Here's a roundup of what national media members had to say following the Seahawks' narrow win over the 49ers Sunday in Seattle.

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A win’s a win… right?

Sure, the Seahawks rebounded after a week-one loss in Green Bay and beat the 49ers. But it sure wasn’t pretty. The offense continued its touchdown drought into the fourth quarter, needing a late connection to Paul Richardson to stave off the 49ers at home in a 12-9 win.

The defense kept the Hawks in the game, keeping San Francisco out of the end zone all game. But Russell Wilson and the Seahawks offense was largely ineffective — again — and it’s starting to make the pundits concerned about Seattle’s season.

Despite the win, columnist Matt Calkins says the Seahawks are in big trouble. The offense has produced one touchdown in eight quarters, while the defense has shouldered the load. Here’s a look at Bob Condotta’s grades of the game.

Here’s what national media members had to say about the Seahawks’ narrow victory over San Francisco:

Danny Heifetz of says the Seahawks’ offensive line isn’t intimidating anyone:

Seahawks 12, 49ers 9


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“Everywhere else in the league, a quarterback Houdini-ing out of the pocket is a broken play. In Seattle, it’s the game plan. When Wilson isn’t using his legs to scramble and extend the play, the offense is absolutely rudderless. Toss in some crushing drops from his receivers and Wilson frequently overthrowing guys as he runs for his life, and the plays where Wilson, the offensive line, and the receivers all come into sync feel as rare as a solar eclipse—don’t look away, because you might not see it again until 2024.”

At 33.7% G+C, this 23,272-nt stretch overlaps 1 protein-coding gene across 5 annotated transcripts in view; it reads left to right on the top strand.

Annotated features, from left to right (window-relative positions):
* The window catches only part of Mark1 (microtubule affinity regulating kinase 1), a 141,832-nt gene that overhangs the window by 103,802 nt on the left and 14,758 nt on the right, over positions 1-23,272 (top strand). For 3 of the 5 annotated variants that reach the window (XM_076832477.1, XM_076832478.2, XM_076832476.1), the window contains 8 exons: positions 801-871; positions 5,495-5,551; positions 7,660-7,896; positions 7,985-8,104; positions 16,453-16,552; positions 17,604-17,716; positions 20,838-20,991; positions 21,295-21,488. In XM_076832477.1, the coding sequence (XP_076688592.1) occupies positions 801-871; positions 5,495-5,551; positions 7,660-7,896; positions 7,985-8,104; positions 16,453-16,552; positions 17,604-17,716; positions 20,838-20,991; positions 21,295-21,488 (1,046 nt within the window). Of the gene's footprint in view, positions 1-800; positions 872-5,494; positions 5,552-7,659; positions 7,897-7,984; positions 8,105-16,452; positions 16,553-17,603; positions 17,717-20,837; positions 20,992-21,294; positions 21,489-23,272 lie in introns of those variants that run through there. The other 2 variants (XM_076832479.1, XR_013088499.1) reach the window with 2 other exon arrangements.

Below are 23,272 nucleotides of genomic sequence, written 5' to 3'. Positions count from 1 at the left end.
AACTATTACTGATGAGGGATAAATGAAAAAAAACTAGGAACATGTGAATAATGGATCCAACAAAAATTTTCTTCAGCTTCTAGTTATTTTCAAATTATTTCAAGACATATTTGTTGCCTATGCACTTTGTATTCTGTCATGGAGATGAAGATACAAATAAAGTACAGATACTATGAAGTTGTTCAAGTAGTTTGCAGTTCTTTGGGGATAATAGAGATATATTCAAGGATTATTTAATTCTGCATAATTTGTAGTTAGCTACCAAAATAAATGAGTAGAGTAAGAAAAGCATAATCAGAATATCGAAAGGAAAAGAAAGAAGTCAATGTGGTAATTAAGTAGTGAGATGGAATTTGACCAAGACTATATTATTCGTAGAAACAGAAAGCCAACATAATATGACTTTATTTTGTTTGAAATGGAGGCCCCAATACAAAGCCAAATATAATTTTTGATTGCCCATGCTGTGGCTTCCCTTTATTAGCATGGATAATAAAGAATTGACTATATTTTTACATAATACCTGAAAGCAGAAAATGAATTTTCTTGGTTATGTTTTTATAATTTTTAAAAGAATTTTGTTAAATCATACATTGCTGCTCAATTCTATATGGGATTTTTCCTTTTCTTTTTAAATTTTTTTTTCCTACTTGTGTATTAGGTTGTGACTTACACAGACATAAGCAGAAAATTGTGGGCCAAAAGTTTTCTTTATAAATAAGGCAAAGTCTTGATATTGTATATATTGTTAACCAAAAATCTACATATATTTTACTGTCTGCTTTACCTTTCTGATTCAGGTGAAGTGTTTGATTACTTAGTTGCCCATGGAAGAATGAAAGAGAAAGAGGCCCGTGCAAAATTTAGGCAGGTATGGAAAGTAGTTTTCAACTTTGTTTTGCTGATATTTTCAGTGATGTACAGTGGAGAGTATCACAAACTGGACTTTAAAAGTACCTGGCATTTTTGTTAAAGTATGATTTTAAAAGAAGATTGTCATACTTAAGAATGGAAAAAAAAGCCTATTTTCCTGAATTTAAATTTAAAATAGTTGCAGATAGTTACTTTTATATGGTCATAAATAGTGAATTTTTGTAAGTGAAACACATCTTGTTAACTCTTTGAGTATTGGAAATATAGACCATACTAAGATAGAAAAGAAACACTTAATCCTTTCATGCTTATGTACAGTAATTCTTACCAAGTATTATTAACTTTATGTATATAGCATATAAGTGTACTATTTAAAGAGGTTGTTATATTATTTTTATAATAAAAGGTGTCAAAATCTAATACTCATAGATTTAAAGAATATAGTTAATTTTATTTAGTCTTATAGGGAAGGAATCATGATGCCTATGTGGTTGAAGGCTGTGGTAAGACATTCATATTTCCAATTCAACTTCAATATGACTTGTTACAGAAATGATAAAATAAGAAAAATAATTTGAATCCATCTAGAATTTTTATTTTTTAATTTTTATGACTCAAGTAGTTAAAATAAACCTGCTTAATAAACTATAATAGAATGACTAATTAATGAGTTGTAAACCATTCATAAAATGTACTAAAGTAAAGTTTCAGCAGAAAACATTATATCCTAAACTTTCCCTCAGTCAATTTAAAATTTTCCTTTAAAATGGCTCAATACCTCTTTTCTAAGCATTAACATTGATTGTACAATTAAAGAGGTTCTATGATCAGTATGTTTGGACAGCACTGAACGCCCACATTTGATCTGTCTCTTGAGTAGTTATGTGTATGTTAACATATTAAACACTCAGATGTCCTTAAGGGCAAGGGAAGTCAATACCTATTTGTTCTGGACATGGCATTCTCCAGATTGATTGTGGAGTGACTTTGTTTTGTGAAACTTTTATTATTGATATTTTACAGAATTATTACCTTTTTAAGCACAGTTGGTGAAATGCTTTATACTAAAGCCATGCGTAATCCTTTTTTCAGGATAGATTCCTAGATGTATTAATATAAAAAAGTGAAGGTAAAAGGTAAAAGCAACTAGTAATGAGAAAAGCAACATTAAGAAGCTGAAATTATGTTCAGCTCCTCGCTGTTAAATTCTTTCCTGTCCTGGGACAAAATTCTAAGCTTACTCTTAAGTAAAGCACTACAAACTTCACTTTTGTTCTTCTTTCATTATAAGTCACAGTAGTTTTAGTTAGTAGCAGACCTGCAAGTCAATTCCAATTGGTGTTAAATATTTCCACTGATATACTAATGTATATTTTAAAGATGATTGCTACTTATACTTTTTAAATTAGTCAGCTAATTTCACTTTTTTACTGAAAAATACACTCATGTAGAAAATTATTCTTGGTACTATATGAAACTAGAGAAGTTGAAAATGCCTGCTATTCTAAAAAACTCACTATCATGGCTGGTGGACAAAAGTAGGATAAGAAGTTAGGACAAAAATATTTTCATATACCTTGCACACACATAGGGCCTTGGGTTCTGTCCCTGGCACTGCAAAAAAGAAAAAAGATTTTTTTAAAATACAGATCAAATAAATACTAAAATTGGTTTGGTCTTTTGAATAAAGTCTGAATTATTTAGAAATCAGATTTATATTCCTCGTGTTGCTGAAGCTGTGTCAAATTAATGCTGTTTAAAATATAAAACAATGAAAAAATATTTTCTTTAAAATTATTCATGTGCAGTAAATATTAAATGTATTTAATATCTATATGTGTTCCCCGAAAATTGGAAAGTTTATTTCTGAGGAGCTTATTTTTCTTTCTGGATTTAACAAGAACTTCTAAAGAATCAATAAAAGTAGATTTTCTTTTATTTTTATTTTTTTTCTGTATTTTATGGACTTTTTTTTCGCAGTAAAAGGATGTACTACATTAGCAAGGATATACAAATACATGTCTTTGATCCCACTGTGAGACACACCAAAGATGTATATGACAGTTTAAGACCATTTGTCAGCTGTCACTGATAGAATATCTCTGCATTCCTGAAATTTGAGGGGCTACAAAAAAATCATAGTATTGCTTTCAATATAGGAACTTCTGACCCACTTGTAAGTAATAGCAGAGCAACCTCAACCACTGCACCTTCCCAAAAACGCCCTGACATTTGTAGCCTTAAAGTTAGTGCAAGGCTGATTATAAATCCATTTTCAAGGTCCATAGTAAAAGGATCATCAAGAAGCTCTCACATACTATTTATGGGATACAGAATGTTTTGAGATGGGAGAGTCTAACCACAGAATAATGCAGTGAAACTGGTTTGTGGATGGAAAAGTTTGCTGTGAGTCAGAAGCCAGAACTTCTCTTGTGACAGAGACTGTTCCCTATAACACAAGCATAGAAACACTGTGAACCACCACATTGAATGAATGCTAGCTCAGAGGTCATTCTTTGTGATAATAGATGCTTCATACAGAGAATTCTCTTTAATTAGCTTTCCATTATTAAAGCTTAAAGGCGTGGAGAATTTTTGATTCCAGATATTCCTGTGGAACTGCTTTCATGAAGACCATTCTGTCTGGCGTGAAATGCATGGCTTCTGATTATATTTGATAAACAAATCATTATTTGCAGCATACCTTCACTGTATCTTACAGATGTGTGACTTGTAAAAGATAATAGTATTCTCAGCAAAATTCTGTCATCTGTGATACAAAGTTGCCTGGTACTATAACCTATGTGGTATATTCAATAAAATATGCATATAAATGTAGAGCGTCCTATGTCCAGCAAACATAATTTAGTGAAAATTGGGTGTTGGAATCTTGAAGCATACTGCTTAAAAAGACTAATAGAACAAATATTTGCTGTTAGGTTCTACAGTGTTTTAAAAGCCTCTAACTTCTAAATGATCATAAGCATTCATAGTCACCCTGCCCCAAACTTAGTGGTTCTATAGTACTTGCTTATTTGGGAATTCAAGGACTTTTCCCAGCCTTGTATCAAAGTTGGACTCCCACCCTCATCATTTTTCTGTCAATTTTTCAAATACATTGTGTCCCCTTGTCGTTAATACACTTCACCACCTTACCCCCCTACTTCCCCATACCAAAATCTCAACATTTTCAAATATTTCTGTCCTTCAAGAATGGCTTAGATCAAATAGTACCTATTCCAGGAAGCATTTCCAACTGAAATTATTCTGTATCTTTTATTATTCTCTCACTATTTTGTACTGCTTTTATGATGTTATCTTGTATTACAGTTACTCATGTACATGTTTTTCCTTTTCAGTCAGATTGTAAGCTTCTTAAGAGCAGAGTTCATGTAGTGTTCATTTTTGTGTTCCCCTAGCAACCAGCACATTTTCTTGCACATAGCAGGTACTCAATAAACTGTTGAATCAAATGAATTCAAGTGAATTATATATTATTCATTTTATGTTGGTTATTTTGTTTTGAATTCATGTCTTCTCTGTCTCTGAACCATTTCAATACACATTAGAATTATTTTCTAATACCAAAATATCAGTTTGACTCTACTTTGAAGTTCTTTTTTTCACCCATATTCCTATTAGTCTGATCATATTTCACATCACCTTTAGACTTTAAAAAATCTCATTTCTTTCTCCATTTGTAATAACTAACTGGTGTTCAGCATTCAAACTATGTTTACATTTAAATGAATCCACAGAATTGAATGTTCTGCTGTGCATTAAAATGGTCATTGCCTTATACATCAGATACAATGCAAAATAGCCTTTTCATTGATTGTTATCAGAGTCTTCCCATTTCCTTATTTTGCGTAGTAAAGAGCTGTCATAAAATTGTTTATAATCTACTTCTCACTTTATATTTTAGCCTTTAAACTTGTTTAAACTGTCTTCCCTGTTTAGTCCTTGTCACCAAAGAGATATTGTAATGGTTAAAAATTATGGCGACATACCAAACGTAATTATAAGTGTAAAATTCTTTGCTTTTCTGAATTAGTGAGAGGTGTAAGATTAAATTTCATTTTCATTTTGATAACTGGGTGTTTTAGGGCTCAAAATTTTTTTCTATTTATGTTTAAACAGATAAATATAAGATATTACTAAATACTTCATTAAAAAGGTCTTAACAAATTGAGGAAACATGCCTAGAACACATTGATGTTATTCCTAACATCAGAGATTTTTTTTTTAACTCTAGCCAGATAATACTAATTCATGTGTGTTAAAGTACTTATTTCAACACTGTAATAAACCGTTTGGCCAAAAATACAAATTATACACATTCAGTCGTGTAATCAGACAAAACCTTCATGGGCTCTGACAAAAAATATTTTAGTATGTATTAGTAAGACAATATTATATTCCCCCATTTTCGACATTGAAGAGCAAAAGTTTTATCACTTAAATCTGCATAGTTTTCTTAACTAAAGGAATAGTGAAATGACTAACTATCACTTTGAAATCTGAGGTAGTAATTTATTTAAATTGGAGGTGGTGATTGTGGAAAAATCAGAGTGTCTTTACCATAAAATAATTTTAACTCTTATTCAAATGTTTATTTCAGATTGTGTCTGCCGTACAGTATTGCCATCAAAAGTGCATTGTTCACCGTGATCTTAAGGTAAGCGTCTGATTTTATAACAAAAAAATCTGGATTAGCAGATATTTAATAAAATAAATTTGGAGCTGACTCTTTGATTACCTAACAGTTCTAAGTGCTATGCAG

David Steele of The Sporting News says the team’s inability to protect Russell Wilson borders on neglect:

“By all rights, the Seahawks should be 0-2, the way what passes for an offense is playing so far. Instead, they’re 1-1, barely avoiding an ugly loss to an offensively impotent 49ers team at home Sunday.

Speaking of barely avoiding … that’s how Wilson created the game-winning touchdown out of nothing, avoiding four 49ers just long enough to fling it to Paul Richardson in the end zone with 7:06 left at CenturyLink Field, the final points in a 12-9 win.

That’s how the Seahawks apparently are going to score points this season, with more stress and under more duress than usual.”

Mark Bullock of The Washington Post points to the Seahawks’ inability to run the ball as a fatal flaw:

“The Seahawks are a zone running team. Their base run play is the outside zone, which is what they run on the above play. The intent behind the zone scheme is to get the defense moving side to side, giving the running back lanes to cut back into and burst down the field. But on this play, the Seahawks’ offensive linemen open no holes, with four or five defenders surrounding the runner by the time he reaches the line of scrimmage.

With minimal gains on first down plays, the Seahawks have often found themselves behind the chains, trying to play catchup on second and third down. That leads Seattle to throw the ball more often, which exposes the offensive line’s issues in pass protection.”


Despite the struggles on the ground, one thing became clear Sunday, writes Mike Florio of Pro Football Talk:

“Yes, the Seattle offense still has questions. On Sunday, however, it finally obtained an answer: Rookie Chris Carson is the team’s top option at tailback.

Carson, in his second career game, gained 93 yards on 20 carries. Veteran Eddie Lacy was a healthy scratch, and Thomas Rawls (believed to be the guy entering the season) had four yards on five carries.”

Brady Henderson of takes a new look at the pecking order at running back:

As Carson has risen up the depth chart because of performances like the one he delivered against the 49ers, Eddie Lacy has fallen down it. He was a surprise inactive on Sunday despite being healthy while Carson was the Seahawks’ primary running back for the second straight week, which seems like an unmistakable sign of where those two stand in Seattle’s backfield pecking order.

Luke Kerr-Deneen of USA Today’s For the Win points out how bad Russell Wilson has looked through two games:

Through two games, Russell Wilson has 256 yards and just one touchdown, as you can see here via Pro Football Reference. His 56.1 completion percentage is fifth-worst in the NFL, one spot behind — GASP! — Blake Bortles.